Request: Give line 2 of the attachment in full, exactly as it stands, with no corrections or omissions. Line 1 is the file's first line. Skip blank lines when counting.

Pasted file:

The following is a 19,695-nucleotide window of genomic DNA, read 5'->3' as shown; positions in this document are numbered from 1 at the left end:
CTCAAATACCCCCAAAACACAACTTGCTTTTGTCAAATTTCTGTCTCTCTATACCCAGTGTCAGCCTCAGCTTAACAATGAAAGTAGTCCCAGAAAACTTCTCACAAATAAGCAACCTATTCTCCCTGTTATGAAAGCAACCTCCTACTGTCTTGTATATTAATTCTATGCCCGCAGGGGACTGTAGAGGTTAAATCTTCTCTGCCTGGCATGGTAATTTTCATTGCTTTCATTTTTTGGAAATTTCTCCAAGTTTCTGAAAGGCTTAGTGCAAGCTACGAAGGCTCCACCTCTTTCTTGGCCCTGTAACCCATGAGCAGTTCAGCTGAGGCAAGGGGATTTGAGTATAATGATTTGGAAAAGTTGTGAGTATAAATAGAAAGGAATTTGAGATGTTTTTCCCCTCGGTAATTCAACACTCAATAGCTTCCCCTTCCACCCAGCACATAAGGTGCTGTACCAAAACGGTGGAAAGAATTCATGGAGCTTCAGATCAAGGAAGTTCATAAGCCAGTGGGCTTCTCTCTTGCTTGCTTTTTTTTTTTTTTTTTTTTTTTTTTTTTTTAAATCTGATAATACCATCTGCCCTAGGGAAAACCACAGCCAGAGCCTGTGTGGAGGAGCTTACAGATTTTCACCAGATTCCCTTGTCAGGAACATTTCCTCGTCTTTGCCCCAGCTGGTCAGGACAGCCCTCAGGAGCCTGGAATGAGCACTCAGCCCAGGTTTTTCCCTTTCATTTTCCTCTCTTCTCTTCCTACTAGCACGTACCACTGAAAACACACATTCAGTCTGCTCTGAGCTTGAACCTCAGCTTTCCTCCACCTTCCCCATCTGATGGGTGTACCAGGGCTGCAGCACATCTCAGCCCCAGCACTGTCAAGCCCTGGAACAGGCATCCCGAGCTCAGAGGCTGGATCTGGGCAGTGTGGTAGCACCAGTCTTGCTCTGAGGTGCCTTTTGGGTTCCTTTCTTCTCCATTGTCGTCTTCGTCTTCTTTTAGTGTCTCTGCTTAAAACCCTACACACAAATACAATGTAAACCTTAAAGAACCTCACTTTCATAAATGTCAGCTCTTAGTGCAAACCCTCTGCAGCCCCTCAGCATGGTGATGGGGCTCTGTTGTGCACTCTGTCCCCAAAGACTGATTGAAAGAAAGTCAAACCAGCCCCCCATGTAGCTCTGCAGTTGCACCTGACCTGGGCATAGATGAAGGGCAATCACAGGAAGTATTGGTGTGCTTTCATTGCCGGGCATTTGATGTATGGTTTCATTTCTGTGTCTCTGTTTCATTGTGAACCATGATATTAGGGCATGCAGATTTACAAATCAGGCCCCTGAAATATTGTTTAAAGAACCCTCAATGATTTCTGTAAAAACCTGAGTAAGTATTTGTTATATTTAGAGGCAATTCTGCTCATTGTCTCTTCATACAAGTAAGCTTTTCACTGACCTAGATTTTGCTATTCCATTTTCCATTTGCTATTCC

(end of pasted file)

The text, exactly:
CTCAAATACCCCCAAAACACAACTTGCTTTTGTCAAATTTCTGTCTCTCTATACCCAGTGTCAGCCTCAGCTTAACAATGAAAGTAGTCCCAGAAAACTTCTCACAAATAAGCAACCTATTCTCCCTGTTATGAAAGCAACCTCCTACTGTCTTGTATATTAATTCTATGCCCGCAGGGGACTGTAGAGGTTAAATCTTCTCTGCCTGGCATGGTAATTTTCATTGCTTTCATTTTTTGGAAATTTCTCCAAGTTTCTGAAAGGCTTAGTGCAAGCTACGAAGGCTCCACCTCTTTCTTGGCCCTGTAACCCATGAGCAGTTCAGCTGAGGCAAGGGGATTTGAGTATAATGATTTGGAAAAGTTGTGAGTATAAATAGAAAGGAATTTGAGATGTTTTTCCCCTCGGTAATTCAACACTCAATAGCTTCCCCTTCCACCCAGCACATAAGGTGCTGTACCAAAACGGTGGAAAGAATTCATGGAGCTTCAGATCAAGGAAGTTCATAAGCCAGTGGGCTTCTCTCTTGCTTGCTTTTTTTTTTTTTTTTTTTTTTTTTTTTTTTAAATCTGATAATACCATCTGCCCTAGGGAAAACCACAGCCAGAGCCTGTGTGGAGGAGCTTACAGATTTTCACCAGATTCCCTTGTCAGGAACATTTCCTCGTCTTTGCCCCAGCTGGTCAGGACAGCCCTCAGGAGCCTGGAATGAGCACTCAGCCCAGGTTTTTCCCTTTCATTTTCCTCTCTTCTCTTCCTACTAGCACGTACCACTGAAAACACACATTCAGTCTGCTCTGAGCTTGAACCTCAGCTTTCCTCCACCTTCCCCATCTGATGGGTGTACCAGGGCTGCAGCACATCTCAGCCCCAGCACTGTCAAGCCCTGGAACAGGCATCCCGAGCTCAGAGGCTGGATCTGGGCAGTGTGGTAGCACCAGTCTTGCTCTGAGGTGCCTTTTGGGTTCCTTTCTTCTCCATTGTCGTCTTCGTCTTCTTTTAGTGTCTCTGCTTAAAACCCTACACACAAATACAATGTAAACCTTAAAGAACCTCACTTTCATAAATGTCAGCTCTTAGTGCAAACCCTCTGCAGCCCCTCAGCATGGTGATGGGGCTCTGTTGTGCACTCTGTCCCCAAAGACTGATTGAAAGAAAGTCAAACCAGCCCCCCATGTAGCTCTGCAGTTGCACCTGACCTGGGCATAGATGAAGGGCAATCACAGGAAGTATTGGTGTGCTTTCATTGCCGGGCATTTGATGTATGGTTTCATTTCTGTGTCTCTGTTTCATTGTGAACCATGATATTAGGGCATGCAGATTTACAAATCAGGCCCCTGAAATATTGTTTAAAGAACCCTCAATGATTTCTGTAAAAACCTGAGTAAGTATTTGTTATATTTAGAGGCAATTCTGCTCATTGTCTCTTCATACAAGTAAGCTTTTCACTGACCTAGATTTTGCTATTCCATTTTCCATTTGCTATTCC